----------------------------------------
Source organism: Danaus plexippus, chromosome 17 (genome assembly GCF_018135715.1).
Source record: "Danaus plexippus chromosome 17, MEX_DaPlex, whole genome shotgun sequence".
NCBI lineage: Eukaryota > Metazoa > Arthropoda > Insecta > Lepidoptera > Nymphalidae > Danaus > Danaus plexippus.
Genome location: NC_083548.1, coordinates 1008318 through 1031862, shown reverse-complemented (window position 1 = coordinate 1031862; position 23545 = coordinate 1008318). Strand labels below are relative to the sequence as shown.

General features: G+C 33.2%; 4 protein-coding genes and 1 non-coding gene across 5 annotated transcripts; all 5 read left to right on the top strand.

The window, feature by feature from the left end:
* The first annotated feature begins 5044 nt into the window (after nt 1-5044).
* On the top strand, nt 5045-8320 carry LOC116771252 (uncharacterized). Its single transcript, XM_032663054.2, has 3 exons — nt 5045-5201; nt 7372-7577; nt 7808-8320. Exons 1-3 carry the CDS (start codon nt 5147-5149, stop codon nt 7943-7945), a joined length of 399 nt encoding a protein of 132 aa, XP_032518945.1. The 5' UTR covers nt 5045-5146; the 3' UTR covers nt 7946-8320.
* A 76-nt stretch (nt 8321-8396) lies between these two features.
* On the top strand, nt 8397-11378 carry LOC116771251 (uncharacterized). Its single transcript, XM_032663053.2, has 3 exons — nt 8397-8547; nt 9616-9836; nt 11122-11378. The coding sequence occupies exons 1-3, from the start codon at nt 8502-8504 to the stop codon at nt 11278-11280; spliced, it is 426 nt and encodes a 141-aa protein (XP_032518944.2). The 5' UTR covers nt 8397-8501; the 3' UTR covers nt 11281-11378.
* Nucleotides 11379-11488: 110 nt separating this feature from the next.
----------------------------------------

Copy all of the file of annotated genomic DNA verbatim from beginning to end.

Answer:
Source organism: Danaus plexippus, chromosome 17 (genome assembly GCF_018135715.1).
Source record: "Danaus plexippus chromosome 17, MEX_DaPlex, whole genome shotgun sequence".
NCBI lineage: Eukaryota > Metazoa > Arthropoda > Insecta > Lepidoptera > Nymphalidae > Danaus > Danaus plexippus.
Genome location: NC_083548.1, coordinates 1008318 through 1031862, shown reverse-complemented (window position 1 = coordinate 1031862; position 23545 = coordinate 1008318). Strand labels below are relative to the sequence as shown.

General features: G+C 33.2%; 4 protein-coding genes and 1 non-coding gene across 5 annotated transcripts; all 5 read left to right on the top strand.

The window, feature by feature from the left end:
* The first annotated feature begins 5044 nt into the window (after nt 1-5044).
* On the top strand, nt 5045-8320 carry LOC116771252 (uncharacterized). Its single transcript, XM_032663054.2, has 3 exons — nt 5045-5201; nt 7372-7577; nt 7808-8320. Exons 1-3 carry the CDS (start codon nt 5147-5149, stop codon nt 7943-7945), a joined length of 399 nt encoding a protein of 132 aa, XP_032518945.1. The 5' UTR covers nt 5045-5146; the 3' UTR covers nt 7946-8320.
* A 76-nt stretch (nt 8321-8396) lies between these two features.
* On the top strand, nt 8397-11378 carry LOC116771251 (uncharacterized). Its single transcript, XM_032663053.2, has 3 exons — nt 8397-8547; nt 9616-9836; nt 11122-11378. The coding sequence occupies exons 1-3, from the start codon at nt 8502-8504 to the stop codon at nt 11278-11280; spliced, it is 426 nt and encodes a 141-aa protein (XP_032518944.2). The 5' UTR covers nt 8397-8501; the 3' UTR covers nt 11281-11378.
* Nucleotides 11379-11488: 110 nt separating this feature from the next.